CBAM can hurt India’s steel, aluminium exports to EU

CBAM blow to steel exports to EU
The CBAM could translate into a 20-35% tax on select Indian exports of steel and aluminium from 2026, says report.

The European Union is introducing a tax on imports that emit high levels of carbon dioxide such as iron, steel and aluminium products. The tax, known as the carbon border adjustment mechanism (CBAM), will come into effect from 1 October this year and will gradually rise until 2026. The CBAM is being introduced to reduce greenhouse gas emissions and to encourage a global transition to a low-carbon economy.

The CBAM will have a massive impact on India’s metal exports to the EU which stood at $8.2 billion in 2022. According to a report by the Global Trade Research Initiative (GTRI), CBAM will translate into a 20-35% tax on select imports into the EU starting 1 January 2026. This will increase costs and reduce competitiveness for Indian firms, resulting in the loss of billions of dollars of exports.

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Strategies for Indian industry

Indian manufacturers need to improve energy efficiency and reduce carbon intensity. One way to offsetting the CBAM tax is to reduce carbon emissions in the production process. Indian firms can invest in energy-efficient technologies, switch to cleaner fuels, adopt best practices and standards, and participate in voluntary emission reduction schemes. This will not only lower the tax burden, but also improve environmental performance and social responsibility scores.

Another way to cushion the impact of CBAM is to explore alternative markets and products that are less affected by the tax. Indian companies can diversify their export destinations and tap into emerging markets that have lower carbon requirements or offer preferential trade agreements. They can also diversify their product portfolio and focus on value-added or niche products that have higher margins and lower carbon footprints.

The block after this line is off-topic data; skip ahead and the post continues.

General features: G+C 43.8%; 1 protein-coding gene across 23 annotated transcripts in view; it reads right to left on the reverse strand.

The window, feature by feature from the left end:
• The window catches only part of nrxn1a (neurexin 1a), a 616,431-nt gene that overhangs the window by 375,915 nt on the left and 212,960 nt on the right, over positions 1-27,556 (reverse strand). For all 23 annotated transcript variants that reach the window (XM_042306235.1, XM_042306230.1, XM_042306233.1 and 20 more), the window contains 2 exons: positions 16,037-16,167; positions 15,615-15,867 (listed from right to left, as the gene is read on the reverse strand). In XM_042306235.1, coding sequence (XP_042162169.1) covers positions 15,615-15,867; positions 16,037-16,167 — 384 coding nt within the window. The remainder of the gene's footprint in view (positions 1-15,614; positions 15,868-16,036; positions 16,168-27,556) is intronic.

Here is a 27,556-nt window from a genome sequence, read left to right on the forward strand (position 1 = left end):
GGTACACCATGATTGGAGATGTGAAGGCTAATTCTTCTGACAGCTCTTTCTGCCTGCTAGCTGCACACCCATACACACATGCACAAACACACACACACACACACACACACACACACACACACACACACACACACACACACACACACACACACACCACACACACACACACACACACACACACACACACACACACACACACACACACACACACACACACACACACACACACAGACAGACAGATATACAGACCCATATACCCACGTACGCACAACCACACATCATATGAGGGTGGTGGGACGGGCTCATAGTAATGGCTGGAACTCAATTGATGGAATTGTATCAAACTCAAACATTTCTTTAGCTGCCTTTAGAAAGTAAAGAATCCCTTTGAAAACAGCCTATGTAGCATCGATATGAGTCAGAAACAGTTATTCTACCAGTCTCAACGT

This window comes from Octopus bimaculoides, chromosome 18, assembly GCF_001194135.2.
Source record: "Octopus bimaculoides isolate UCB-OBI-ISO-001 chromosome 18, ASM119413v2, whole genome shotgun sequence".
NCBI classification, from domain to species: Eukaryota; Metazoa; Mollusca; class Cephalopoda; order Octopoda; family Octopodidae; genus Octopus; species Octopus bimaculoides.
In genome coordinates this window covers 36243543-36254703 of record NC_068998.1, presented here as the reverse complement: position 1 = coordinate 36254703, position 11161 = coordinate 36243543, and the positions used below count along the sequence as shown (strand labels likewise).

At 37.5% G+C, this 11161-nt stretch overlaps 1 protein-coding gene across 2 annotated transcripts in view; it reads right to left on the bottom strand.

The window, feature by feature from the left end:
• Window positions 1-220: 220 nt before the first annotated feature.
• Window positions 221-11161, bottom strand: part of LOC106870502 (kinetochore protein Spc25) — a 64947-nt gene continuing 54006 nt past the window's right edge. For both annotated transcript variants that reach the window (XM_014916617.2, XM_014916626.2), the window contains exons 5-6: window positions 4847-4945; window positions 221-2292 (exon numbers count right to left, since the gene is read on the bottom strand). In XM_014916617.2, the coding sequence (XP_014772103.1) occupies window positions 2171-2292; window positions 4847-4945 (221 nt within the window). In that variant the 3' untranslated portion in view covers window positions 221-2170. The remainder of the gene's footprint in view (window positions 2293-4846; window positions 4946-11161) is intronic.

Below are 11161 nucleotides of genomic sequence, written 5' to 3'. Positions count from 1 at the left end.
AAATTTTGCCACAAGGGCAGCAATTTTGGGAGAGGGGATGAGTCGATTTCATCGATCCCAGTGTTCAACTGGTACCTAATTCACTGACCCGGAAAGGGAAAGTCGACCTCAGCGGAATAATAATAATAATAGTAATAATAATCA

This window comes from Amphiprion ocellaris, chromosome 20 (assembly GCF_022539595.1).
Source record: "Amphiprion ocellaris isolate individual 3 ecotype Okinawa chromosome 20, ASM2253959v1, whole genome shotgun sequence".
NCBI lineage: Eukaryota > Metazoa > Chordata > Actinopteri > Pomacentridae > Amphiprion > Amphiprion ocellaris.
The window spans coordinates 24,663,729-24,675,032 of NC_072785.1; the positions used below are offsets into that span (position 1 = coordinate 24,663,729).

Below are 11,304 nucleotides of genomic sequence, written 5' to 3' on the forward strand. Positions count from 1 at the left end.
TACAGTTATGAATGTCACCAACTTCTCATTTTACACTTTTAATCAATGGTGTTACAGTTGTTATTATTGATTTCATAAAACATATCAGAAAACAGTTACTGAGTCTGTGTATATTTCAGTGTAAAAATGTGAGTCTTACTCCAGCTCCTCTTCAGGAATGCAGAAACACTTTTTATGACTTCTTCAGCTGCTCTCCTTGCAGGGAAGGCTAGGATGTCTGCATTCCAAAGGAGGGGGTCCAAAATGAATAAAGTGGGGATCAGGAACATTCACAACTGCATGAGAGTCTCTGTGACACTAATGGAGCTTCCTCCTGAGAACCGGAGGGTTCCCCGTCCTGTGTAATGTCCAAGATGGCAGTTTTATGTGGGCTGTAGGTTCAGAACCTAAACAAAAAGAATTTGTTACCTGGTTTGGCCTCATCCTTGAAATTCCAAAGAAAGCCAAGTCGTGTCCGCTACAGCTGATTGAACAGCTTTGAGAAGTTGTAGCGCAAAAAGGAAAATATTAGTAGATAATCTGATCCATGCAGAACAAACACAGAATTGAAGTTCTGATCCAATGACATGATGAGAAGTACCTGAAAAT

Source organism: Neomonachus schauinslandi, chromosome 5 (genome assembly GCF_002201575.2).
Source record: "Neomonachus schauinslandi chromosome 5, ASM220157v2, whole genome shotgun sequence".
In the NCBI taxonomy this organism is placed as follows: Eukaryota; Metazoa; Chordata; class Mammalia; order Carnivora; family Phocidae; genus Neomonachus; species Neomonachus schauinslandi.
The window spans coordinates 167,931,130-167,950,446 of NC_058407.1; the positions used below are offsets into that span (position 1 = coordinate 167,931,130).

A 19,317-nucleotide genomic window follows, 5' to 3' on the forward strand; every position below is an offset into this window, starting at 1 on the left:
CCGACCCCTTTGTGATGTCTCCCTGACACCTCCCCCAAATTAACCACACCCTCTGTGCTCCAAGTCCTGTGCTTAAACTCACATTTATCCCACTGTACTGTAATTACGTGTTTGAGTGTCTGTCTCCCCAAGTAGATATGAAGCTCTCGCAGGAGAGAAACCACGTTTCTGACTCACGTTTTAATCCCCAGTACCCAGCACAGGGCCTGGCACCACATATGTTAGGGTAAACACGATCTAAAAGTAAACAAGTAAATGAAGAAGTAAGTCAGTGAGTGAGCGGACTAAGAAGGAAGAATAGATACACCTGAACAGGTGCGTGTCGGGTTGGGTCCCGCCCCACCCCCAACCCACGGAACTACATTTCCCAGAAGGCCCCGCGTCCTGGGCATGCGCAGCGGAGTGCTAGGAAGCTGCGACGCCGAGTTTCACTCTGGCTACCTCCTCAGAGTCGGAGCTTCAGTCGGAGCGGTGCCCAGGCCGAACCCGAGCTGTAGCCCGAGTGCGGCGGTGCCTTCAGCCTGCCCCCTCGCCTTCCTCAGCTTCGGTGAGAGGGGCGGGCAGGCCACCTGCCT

A third way to cushion the impact of CBAM is to engage in dialogue and cooperation with the EU and other stakeholders. Indian firms can seek clarity and transparency on the implementation and calculation of CBAM, and voice their concerns and suggestions. They can also collaborate with industry associations, civil society groups, research institutions, and government agencies to advocate for fair and equitable trade rules that take into account the different development stages and capacities of countries.

Can India support industry from CBAM impact

What should India do to protect its economic interests? Here are some possible steps:

  • Negotiate for a fair and balanced CBAM: India should engage in constructive dialogue with the EU and other trading partners to ensure that CBAM is fair and balanced, and does not violate the principles and rules of the World Trade Organisation (WTO). India should seek exemptions or adjustments for its exports based on its development status, historical responsibility, and differential capabilities. India should also demand transparency and accountability on the implementation and calculation of CBAM, and challenge any arbitrary or discriminatory measures.
  • Strengthen domestic climate action and policies: India should also strengthen its domestic climate action and policies to align with its commitments under the Paris Agreement and the Sustainable Development Goals. India should enhance its nationally determined contributions (NDCs) and set ambitious targets for reducing greenhouse gas emissions and increasing renewable energy sources. India should also implement effective carbon pricing mechanisms, such as carbon taxes or emissions trading systems, to incentivise low-carbon development and innovation.
  • Leverage regional and multilateral cooperation: India should also leverage regional and multilateral cooperation to address the challenges and opportunities posed by CBAM. India should work with other developing countries, especially in the South Asian region, to coordinate their positions and responses to CBAM. India should also participate in global forums, such as the G20, the UNFCCC, and the WTO, to shape the international agenda and norms on climate change and trade. India should also explore opportunities for collaboration and partnership with the EU and other countries on green technology transfer, financing, and capacity building.

India will be among the countries that will suffer most from the EU move, says the GTRI report. The government and the industry should analyse the impact of the EU tax and prepare an export promotion strategy. Indian firms are at the risk of losing market share in one of the largest importers. Indian companies should try to wrest EU market share from Russian and Chinese rivals, and part of the EU’s export market share.

The long-term solution for Indian firms is to set up low-carbon facilities without closing the existing ones. Indian firms are eyeing green hydrogen as a viable option, but it may take some time to fructify. They should also become more transparent and share their emission data with the EU from the third quarter of the current year, says the report.